Then malware creates two new files on the desktop called # RESTORING FILES #.txt and # RESTORING FILES #.html. These files include instructions how to recover encoded data. In the ransom note, cyber criminals provide few email addresses (res_sup@india.com, res_sup@computer4u.com or res_reserve@india.com) for those victims who are willing to pay the ransom.

However, doing that is not recommended. If you got infected with this version of CryptoMix, remove the virus from the computer and use data backups or alternative recovery methods to restore your files.

Revenge ransomware virus. This file-encrypting virus is distributed as a trojan via RIG exploit kits. After the infiltration, it scans the system looking for the targeted files and encrypts them using an AES-256 algorithm. Just like its name suggests, malware appends .revenge file extension to each of the corrupted file and makes them impossible to open or use.

However, cyber criminals provide instructions how to get back access to the encrypted files in the ransom not called # !!!HELP_FILE!!! #.txt. Here victims are asked to contact cyber criminals via provided email addresses: restoring_sup@india.com, restoring_sup@computer4u.com, restoring_reserve@india.com, rev00@india.com, revenge00@witeme.com, and rev_reserv@india.com.

If people decide to do that (not recommended), they are asked to transfer particular amount of Bitcoins in order to obtain Revenge Decryptor. We want to point out that this shady deal might end up with money loss or other malware attacks. Besides, encrypted files might still be inaccessible.

Mole ransomware virus. This version of CryptoMix travels via misleading emails that inform about USPS delivery issues. Once people click on a link or attachment provided in the email, they install Mole executable on the system. On the affected computer, malware immediately starts encryption procedure and locks files using an RSA-1024 encryption key.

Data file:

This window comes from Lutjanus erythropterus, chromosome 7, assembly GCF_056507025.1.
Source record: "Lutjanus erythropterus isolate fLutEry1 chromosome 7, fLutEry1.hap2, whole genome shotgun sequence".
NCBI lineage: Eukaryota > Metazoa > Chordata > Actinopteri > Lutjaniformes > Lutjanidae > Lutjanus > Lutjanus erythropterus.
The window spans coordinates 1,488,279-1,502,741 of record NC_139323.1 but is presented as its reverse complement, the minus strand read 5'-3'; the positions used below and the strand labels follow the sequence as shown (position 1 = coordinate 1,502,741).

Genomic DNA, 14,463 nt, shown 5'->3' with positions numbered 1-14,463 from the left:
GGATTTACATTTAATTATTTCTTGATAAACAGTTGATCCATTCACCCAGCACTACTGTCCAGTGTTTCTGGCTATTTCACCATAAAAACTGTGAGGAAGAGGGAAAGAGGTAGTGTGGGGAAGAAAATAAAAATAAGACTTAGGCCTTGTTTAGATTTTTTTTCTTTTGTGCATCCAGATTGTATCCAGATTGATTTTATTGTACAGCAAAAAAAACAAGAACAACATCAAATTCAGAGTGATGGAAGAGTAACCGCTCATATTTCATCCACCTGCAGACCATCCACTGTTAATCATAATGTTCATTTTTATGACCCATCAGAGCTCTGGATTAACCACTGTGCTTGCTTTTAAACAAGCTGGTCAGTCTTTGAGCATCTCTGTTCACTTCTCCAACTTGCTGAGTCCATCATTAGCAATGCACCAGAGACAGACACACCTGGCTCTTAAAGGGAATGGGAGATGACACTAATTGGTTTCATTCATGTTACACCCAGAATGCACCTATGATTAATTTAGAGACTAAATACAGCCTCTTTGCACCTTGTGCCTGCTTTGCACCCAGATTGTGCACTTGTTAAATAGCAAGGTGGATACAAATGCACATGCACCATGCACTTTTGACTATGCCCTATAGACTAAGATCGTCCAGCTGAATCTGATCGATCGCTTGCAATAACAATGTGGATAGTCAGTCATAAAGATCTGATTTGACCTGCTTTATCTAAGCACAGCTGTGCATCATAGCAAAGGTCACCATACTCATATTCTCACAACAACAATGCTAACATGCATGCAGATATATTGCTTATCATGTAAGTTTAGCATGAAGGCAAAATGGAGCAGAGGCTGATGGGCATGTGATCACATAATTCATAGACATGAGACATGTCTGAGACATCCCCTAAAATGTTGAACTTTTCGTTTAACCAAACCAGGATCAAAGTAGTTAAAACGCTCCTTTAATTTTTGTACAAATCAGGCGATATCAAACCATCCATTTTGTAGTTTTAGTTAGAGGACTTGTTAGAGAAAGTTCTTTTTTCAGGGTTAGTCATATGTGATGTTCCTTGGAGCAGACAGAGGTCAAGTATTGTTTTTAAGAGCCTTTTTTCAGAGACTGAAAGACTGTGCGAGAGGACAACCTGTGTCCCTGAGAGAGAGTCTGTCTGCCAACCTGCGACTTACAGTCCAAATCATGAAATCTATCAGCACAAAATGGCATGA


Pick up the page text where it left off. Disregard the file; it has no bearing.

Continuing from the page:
In order to make the attack even more damaging, the malware also deletes Shadow Volume Copies. Thus data recovery without specific decryption software is nearly impossible if victims do not have backups. Following data encryption, CryptoMix Mole ransomware drops a ransom note “INSTRUCTION_FOR_HELPING_FILE_RECOVERY.TXT” where victims are told to contact cyber criminals within 78 hours.

Victims are supposed to send their unique ID number either to oceanm@engineer.com or oceanm@india.com email address. However, Doing that is not recommended because people will be asked to transfer a huge sum of money and obtain a questionable decryption software. After ransomware attack, victims should focus on malware removal first.

CryptoMix Wallet ransomware virus. This variant of the ransomware uses AES encryption and appends .wallet file extension to the targeted files which resemble Wallet ransomware virus. However, the malware also renames files. The name of the encrypted file includes the email address of the cyber criminals, victim’s ID number, and a file extension: .[email@address.com].ID[16 unique characters].WALLET.

Once all files are encrypted, victims receive a fake explorer.exe Application Error message which is supposed to trick victims into pressing OK button. Clicking OK triggers User Account Control prompt window. This alters won’t go away as long as users click “Yes” option. Since then malware starts deletion of Shadow Volume Copies.

Lastly, malware leaves a ransom note “#_RESTORING_FILES_#.txt” where victims are asked to send their unique ID number to one of these email addresses: shield0@usa.com, admin@hoist.desi, and crysis@life.com. Then, cyber criminals will provide the cost of decryption software.